- Do you have a favorite among your own stories? And why?
My favorite is probably still my first: “’Til Darkness Falls.” It is my most ambitious plot, and I poured months (if not years) of effort into creating it. There is a lot my personality in Brian (bless his shy, awkward heart), but I absolutely fell in love with Alrick. I made him a sexy, cheesy romantic cello player who is a contentious assassin. Marry me! And now you know more about me than you probably want to. *smile*
- What’s next for you as an author?
I am currently working on the third book in The Garden series. I also have a contemporary (gasp!) in the hopper. It will feature an established couple that goes through some pretty serious drama. After that, I will work on the next book in the Salvation series. Since it is a YA series with Harmony Ink, I am going to try stepping outside my M/M comfort zone and to tackle a F/F couple. Wish me luck!
“Salvation’s Song” blurb
Only a chosen few can prevent an ancient evil from overtaking the world: the Singers, the Seekers, and the Saviors….
Tyrell Hughes and Jeremy Michalak are both juniors at Winton Yowell High School in Chicago, and aside from sharing a homeroom, they couldn’t be more different. Tyrell is well-liked, surrounded by friends, popular with girls, and looking forward to a bright future. Jeremy transfers to Winton Yowell to escape the troubles of his past. He’s hoping to survive his last two years of high school by flying under his new classmates’ gaydar and indulging in his passion: playing clarinet.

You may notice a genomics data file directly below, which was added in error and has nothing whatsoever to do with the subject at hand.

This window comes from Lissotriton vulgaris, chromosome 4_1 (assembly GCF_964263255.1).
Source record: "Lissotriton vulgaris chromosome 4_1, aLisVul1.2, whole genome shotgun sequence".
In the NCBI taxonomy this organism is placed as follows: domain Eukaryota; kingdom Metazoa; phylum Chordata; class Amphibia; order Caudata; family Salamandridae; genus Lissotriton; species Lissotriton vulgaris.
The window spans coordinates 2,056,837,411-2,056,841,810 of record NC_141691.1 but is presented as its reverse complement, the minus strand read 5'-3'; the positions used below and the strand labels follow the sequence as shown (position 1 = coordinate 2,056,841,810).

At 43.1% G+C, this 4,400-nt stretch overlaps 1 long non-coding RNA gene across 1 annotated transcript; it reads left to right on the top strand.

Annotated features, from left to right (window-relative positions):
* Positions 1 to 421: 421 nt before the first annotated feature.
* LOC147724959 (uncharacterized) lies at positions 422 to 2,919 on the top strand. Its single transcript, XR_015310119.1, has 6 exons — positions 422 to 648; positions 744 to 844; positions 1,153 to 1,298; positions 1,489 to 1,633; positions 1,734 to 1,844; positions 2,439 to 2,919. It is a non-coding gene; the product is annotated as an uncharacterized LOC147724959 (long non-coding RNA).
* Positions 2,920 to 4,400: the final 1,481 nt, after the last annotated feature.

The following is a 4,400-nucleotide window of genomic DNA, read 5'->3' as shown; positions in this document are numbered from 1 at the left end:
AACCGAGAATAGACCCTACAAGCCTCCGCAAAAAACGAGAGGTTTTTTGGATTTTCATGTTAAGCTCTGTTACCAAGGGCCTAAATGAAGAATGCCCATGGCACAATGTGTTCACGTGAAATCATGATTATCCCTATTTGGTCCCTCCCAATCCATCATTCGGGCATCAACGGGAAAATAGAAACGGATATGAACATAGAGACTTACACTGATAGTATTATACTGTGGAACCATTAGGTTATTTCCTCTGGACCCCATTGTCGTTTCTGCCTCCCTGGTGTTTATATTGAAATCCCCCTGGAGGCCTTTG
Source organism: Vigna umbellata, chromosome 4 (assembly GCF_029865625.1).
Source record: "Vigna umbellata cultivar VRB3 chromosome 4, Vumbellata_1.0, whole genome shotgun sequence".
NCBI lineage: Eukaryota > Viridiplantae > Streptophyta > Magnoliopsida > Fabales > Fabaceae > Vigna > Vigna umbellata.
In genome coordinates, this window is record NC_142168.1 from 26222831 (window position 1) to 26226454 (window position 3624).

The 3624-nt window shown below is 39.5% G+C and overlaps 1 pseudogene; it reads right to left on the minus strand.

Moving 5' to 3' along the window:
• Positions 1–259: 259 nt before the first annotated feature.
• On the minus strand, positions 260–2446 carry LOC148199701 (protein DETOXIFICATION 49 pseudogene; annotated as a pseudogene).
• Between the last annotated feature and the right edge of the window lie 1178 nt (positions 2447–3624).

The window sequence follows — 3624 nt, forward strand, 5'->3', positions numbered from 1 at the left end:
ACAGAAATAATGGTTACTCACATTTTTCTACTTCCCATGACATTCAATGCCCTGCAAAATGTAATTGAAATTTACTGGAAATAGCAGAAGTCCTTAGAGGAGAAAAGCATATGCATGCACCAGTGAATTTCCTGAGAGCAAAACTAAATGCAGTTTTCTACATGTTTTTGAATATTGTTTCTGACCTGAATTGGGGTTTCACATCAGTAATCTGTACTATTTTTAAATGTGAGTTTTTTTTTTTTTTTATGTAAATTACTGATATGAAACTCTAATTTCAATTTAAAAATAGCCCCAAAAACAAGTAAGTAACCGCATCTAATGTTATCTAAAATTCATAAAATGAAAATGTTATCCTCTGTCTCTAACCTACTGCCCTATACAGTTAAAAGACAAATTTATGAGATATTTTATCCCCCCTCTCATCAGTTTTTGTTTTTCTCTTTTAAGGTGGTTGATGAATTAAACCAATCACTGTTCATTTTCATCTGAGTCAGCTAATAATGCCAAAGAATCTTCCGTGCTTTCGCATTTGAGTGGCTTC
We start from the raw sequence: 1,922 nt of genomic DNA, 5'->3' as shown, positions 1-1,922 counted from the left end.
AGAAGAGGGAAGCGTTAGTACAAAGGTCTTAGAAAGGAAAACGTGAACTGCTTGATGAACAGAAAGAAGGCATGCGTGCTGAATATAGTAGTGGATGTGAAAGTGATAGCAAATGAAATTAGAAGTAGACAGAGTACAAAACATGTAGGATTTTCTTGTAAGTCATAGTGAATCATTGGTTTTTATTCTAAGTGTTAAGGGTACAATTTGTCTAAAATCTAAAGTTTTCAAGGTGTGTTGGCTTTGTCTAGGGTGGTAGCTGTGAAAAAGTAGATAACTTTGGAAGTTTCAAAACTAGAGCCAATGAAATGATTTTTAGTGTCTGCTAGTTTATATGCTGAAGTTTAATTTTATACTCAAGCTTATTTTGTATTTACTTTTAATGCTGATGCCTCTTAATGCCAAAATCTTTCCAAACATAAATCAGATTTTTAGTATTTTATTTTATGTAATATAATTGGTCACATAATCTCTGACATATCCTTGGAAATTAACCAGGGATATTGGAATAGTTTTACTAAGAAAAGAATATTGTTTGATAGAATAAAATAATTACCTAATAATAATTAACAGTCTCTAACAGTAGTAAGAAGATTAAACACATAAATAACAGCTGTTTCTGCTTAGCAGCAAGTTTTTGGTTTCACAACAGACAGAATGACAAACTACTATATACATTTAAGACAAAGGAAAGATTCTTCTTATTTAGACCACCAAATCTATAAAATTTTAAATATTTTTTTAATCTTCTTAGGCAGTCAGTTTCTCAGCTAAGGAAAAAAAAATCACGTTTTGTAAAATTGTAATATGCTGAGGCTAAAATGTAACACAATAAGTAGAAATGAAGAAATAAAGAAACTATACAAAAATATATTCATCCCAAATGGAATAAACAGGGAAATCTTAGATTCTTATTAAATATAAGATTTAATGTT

Tyrell and Jeremy struggle to ignore their attraction to each other. But that becomes increasingly difficult as young people across the city start dying. Both teens realize they alone know the true cause of the tragedies—and have the ability to put a stop to them. They’re the city’s only chance to defeat the dark forces threatening it, but to succeed, they’ll need to find common ground and reconcile the desires they’re trying to deny.
About the Author
Writing Manly Romance From The Heart! Pearl Love has been writing since she was a kid, but it was the pretty boys who frolic around in her head who finally convinced her to pursue it seriously. She’s a mid-west transplant who current thrives in the hustle and bustle of the nation’s capital. She enjoys any type of story so long as the boy gets the boy. Pearl is a Marvel fan girl and owns a ridiculous stash of knitting supplies.
Facebook: Pearl Love Books (https://www.facebook.com/Pearl-Love-Books-158363940846627/)